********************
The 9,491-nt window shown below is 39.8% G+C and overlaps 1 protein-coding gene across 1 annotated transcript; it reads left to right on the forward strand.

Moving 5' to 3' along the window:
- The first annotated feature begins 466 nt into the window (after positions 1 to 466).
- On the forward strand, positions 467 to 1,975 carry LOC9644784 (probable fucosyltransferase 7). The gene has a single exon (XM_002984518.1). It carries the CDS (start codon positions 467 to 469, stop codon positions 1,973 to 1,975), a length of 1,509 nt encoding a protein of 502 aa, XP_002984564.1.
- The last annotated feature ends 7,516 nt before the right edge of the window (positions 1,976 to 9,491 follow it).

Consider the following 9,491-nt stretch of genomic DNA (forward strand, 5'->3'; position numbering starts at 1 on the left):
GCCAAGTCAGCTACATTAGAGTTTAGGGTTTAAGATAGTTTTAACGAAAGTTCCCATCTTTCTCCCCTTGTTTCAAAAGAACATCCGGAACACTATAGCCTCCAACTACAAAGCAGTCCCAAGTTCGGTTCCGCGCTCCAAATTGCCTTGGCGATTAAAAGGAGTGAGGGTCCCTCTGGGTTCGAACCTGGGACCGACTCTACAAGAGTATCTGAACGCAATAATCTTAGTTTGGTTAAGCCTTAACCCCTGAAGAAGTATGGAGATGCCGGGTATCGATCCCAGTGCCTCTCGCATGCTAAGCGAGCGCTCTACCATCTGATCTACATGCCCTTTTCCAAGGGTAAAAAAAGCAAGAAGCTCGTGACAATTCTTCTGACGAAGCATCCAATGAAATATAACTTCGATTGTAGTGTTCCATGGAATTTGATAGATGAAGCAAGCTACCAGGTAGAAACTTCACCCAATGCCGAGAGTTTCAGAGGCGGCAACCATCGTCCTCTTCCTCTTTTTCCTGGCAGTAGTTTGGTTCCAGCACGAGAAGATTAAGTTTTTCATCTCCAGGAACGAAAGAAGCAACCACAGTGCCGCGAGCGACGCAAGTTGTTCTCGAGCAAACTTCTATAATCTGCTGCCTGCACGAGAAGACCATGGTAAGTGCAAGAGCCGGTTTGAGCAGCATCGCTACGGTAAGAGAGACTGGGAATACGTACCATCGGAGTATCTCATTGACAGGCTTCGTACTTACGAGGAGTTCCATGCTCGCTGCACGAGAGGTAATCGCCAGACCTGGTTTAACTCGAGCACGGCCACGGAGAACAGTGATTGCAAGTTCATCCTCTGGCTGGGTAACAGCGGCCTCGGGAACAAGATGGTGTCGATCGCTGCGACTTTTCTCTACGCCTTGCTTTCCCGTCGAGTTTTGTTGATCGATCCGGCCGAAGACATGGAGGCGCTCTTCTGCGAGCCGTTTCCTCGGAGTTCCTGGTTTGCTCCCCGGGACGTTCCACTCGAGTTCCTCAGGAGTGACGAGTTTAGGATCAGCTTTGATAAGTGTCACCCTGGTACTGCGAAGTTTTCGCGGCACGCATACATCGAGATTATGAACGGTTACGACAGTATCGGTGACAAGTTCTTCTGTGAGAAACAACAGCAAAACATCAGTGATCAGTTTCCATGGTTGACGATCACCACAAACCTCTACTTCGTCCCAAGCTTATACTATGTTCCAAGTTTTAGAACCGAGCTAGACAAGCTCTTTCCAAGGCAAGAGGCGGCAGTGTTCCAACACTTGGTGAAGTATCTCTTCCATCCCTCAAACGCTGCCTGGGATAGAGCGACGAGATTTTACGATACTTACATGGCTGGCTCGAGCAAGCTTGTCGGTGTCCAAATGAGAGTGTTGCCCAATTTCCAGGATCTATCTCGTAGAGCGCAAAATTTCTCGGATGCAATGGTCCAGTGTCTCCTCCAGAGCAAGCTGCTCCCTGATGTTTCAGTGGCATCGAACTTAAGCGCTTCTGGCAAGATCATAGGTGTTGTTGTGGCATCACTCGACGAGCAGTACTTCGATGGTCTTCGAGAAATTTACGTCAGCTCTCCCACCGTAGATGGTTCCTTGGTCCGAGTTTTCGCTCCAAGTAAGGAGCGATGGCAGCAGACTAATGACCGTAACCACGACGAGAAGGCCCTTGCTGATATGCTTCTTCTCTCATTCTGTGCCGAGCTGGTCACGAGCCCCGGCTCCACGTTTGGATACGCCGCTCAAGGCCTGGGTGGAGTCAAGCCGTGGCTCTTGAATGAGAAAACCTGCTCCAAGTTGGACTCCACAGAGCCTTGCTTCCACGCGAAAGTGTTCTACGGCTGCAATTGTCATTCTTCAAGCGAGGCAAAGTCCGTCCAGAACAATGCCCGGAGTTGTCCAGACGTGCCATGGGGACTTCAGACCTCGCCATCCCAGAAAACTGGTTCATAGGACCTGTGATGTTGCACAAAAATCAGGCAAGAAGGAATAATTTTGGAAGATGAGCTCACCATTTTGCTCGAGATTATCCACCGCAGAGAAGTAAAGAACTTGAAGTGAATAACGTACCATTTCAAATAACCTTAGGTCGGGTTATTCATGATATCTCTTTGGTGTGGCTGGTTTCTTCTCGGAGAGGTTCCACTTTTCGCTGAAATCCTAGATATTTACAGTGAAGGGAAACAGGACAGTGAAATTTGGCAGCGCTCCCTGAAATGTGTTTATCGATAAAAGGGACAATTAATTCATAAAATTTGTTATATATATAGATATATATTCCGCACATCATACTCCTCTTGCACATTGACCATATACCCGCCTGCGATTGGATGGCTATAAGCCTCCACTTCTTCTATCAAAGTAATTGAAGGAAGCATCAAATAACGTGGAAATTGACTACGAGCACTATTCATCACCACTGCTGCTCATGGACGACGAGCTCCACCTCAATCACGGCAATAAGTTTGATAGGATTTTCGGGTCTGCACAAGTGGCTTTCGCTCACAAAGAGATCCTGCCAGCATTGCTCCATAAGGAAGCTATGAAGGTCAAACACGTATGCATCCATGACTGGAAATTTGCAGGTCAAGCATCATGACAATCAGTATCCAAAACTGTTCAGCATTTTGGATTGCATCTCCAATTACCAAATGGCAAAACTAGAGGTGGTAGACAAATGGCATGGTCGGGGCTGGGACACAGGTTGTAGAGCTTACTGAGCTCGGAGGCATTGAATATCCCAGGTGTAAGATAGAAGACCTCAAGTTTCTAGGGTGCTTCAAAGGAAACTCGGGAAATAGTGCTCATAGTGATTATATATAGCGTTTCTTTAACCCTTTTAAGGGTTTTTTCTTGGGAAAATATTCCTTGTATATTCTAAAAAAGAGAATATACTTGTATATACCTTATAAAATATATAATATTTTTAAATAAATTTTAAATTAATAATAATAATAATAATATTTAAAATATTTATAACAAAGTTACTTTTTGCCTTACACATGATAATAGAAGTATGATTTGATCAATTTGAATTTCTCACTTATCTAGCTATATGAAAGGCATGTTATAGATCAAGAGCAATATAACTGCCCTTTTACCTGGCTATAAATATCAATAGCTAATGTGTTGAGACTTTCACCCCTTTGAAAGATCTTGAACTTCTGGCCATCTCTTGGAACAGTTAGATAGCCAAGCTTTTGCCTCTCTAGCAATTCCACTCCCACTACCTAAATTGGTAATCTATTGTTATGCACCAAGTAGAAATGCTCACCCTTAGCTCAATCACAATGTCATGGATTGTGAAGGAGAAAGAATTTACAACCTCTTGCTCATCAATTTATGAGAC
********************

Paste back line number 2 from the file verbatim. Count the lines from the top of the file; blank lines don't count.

Moving 5' to 3' along the window: